Steven Erikson's epic fantasy monster The Malazan book of the Fallen is reaching it's conclusion. The ninth part, Dust of Dreams, is the first half of what could be considered the massive closing volume of the series. Until now I have read his books in mass market paperback format, the sheer size of his work makes a hardback rather unwieldy (don't get me started about on how crappy trade paperbacks are). This time around I couldn't contain my curiosity long enough for the paperback to be released. I ordered the hardback anyway. Dust of Dreams is what we have come to expect from Erikson. A massive, multi-faceted, fantasy for the hard-core, epic fantasy fan. In other words, I loved it.
Dust of Dreams is set on the Letherii continent shortly after the events in Reapers Gale. King Tehol the Only has assumed the throne after the defeat of the Triste Edur occupation at the hands of the Malazans. Travore's Bonehunters are preparing for a march into the Wastelands, an aptly named region east of the empire of Lether, that was left almost devoid of life after some ancient catastrophe. Their goal is a mystery to everybody but the Adjuct. In the mean time the Malazan allies are approaching the kingdom of Bolkando, which the Malazan's must pass though to reach the Wastelands. With foreign armies approaching from three directions the Queen of Bolkando feels threatened. It is by no means certain Tavore will reach the Wastelands without a fight.
The Wastelands themselves may appear empty but all sorts of ominous signs point to the fact that it won't be for much longer. Several groups are making their way to or across the region. Most importantly the K'Chain Che Malle, not seen in these lands (in living form at least) for ages, are trying to re-establish themselves. On top of that, events in Toll of the Hounds have removed some major players from the field and released a number of very powerful others. When the effects of the events in Toll of the Hounds become clear on the Letherii continent, it puts just about everybody on edge. From the lowest squad magician in Tavore's army to the most ancient of gods. Change is coming and true to Erikson's style it promises to be violent.
In a brief author's note Erikson explains why this book is going to end on cliffhanger. A first in the Malazan series. Personally, I am not too fond of cliffhanger endings. At least not when reading a series that is currently being written. The prospect of having to wait for the conclusion for a year (or longer) does not generally add to the reading experience. The author seems to agree and has avoided cliffhangers thus far. He thinks it necessary for this book however. The climax of his series is simply to large to fit into one tome. All things considered I think Erikson handles this first cliffhanger rather well. Certainly, it leaves us with a lot of questions, the fate of quite a few characters is unknown, but it does also provide us with some answers, contain some major developments in the overall story and at least one complete story arc. There are worse cliffhangers out there.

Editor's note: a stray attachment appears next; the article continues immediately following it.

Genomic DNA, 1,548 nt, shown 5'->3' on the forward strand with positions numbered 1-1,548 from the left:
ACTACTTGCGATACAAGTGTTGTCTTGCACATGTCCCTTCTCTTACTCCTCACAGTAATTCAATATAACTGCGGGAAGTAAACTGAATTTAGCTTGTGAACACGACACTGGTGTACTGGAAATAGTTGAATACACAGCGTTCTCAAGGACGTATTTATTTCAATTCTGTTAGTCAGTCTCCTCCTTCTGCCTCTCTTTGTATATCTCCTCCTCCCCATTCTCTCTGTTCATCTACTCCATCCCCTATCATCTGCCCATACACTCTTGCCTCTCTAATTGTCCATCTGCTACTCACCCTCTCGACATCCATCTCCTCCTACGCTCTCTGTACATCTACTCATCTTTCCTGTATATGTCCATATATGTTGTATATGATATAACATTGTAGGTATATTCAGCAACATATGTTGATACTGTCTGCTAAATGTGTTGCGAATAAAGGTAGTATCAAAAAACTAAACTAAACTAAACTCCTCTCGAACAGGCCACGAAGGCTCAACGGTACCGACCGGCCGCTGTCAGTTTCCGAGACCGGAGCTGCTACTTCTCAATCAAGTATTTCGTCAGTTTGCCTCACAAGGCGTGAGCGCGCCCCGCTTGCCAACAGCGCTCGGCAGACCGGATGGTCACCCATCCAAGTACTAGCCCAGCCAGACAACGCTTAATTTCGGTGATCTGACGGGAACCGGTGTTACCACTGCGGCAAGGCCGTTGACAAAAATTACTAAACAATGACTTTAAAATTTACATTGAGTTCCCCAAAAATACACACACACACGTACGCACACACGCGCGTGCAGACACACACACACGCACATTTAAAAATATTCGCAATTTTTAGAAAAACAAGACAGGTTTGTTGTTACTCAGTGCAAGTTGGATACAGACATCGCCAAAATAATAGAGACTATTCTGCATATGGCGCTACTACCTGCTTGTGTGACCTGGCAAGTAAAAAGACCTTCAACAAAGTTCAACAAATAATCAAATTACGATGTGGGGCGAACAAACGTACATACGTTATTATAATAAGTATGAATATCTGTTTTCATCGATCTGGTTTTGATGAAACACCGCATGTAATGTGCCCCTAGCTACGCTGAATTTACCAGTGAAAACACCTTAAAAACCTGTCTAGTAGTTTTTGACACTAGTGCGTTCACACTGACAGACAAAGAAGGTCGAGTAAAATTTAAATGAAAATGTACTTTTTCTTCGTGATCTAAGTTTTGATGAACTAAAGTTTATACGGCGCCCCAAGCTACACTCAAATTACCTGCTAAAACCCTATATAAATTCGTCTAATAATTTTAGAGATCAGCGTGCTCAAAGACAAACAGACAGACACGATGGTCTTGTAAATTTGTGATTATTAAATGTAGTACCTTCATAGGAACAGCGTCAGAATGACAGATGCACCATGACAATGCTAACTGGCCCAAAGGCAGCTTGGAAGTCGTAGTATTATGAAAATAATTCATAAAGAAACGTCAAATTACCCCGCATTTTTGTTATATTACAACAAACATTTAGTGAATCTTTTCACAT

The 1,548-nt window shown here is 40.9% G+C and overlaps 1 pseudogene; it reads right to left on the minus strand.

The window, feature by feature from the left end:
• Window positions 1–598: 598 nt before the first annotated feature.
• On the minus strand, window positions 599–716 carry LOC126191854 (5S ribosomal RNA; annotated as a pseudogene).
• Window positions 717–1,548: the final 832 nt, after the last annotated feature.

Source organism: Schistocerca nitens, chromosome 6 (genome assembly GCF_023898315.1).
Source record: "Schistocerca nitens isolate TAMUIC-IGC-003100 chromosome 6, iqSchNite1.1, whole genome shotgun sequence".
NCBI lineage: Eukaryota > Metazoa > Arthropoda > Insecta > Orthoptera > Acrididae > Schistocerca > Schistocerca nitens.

Dust of Dreams, like previous volumes in the series, is quite a challenging read. I figured it would take me about ten days to finish it but that turned out to be too optimistic. There's an awful lot going on in this book and rushing through it is not going to enhance the experience. Some readers think Erikson's books are too long and that he could have handled to story in less words. I think for some of the previous books this was in fact the case (The Bonenhunters in particular). I don't think it goes for this book though. We see the story though the eyes of a lot of different characters but Erikson does keep the story contained to a handful of story lines. With eight books worth of back story and the inevitable continuity errors that have crept up during the series, that doesn't mean this book is a lighter read than the previous ones but it did have a pretty clear sense of direction. Something that Toll of the Hounds for instance didn't find until the last couple of hundred pages (or at least not one I could detect).
There are lots of memorable scenes in this book, most of which would considered spoilers but a few I can mention. Tehol and Bug are some of the best characters Erikson has written in my opinion. Their continued satire of the fallacies of capitalism and Letherii society and government is just hilarious. Most of this is contained in the first part of the book, which on the whole is a very fast paced opening by Erikson's standards. Fiddler's antics to escape doing a reading of the Deck of Dragons for the Adjunct is another highlight. The reading itself, if you will permit me a tiny spoiler, makes sure the book is off to a running start. A pace that does sag a little in the middle portion of the book but Dust of Dreams is still one of the faster paced books in the series.
The real verdict on the quality of this book is in part dependant on how Erikson wraps things up in The Crippled God. I am very much looking forward to reading the conclusion of this series that will no doubt remain one of the landmarks in epic fantasy. Dust of Dreams, like the entire series, is complex, dark, humorous and at times heart-wrenching. For fans of the Malazan world this book delivers what has drawn people to the series in the first place. My expectations of the last two volumes were high and Erikson hasn't done anything to temper them with this book. Dust of Dreams sets things up for a blistering finale. Normally books wait for me to find time to read them, with this author I can't wait for the final book to be published.
Title: Dust of Dreams
Author: Steven Erikson
Publisher: Bantam Press
First published: 2009